pM - The category pM is subdivided into M1a (metastasis to nonregional lymph nodes or pulmonary metastasis) and M1b (distant metastasis to sites other than nonregional lymph nodes and lungs)
In addition to classification in accordance with the TNM stage, the classification of testicular tumors incorporates serum marker levels—specifically, lactase dehydrogenase (LDH), human chorionic gonadotropin (hCG), and AFP levels.
Because of clinical implications and the fact that most cases of embryonal carcinoma represent mixed germ cell tumors rather than pure forms, it is the role of pathologist to describe and quantify the various elements of the tumor. It is a known that metastatic disease distinct from the primary tumor may occur years after the initial diagnosis. 
Relapse occurs in about 20% of patients for whom embryonal carcinoma is identified in the orchiectomy specimen. Ipsilateral retroperitoneal lymph node dissection may be warranted in patients with a higher percentage of embryonal carcinoma (in some centers, a 40% cutoff is advocated).
Other factors that are associated with occult lymph node metastasis at the time of orchiectomy are an absence of a yolk sac component; the presence of pure embryonal carcinoma; embryonal carcinoma in the absence of teratoma; the presence of choriocarcinoma; proliferating makers (eg, Ki-67); a high level of p53 positivity in embryonal carcinoma cells; elevations in AFP level; and aneuploidy in tumor cells. Spontaneous regression of metastatic embryonal carcinoma has been rarely reported.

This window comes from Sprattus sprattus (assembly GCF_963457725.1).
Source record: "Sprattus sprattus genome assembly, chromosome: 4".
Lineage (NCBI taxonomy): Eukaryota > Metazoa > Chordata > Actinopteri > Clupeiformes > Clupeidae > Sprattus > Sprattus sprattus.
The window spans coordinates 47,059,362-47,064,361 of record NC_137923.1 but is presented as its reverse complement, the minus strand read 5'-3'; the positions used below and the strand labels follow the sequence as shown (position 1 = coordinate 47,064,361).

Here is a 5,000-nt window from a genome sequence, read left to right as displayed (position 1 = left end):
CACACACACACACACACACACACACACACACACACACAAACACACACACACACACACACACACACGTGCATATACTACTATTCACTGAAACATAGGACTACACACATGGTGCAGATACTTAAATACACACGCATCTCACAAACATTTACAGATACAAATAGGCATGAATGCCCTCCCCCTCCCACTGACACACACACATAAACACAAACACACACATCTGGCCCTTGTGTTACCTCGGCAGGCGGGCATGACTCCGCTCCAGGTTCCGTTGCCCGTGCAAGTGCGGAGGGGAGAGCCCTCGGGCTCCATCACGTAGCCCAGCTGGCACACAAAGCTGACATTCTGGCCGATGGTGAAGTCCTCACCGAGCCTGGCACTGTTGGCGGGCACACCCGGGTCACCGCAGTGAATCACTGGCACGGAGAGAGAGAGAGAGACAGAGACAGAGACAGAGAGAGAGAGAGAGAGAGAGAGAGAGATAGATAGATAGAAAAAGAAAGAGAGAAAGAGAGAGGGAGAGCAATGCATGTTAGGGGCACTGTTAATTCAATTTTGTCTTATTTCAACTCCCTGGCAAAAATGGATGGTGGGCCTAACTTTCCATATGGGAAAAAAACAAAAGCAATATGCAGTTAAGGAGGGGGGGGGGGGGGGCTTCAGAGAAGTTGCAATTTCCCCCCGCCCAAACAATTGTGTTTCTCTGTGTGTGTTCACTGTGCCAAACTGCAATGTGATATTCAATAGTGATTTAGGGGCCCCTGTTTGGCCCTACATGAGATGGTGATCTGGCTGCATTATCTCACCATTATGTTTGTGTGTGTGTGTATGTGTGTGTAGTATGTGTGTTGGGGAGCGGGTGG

Prognosis and Predictive Factors
Because embryonal carcinomas are aggressive tumors, the percentage of this component in mixed germ cell neoplasms is predictive of tumor progression and metastasis. [27, 28] Embryonal carcinoma has the highest rate of lymphovascular invasion and extension into paratesticular tissue.  Clinical stage is, however, the foremost determinant of prognosis in embryonal carcinomas and in other germ cell tumors. 
Because retroperitoneal lymph node dissection is capable of eradicating resectable disease in the majority of patients with stage N1-N2 tumors, determination of the amount of embryonal carcinoma in a given tumor may influence the clinical decision to explore the retroperitoneal space. The role of the pathologist is to adequately quantify the percentages of each tumor in the specimen.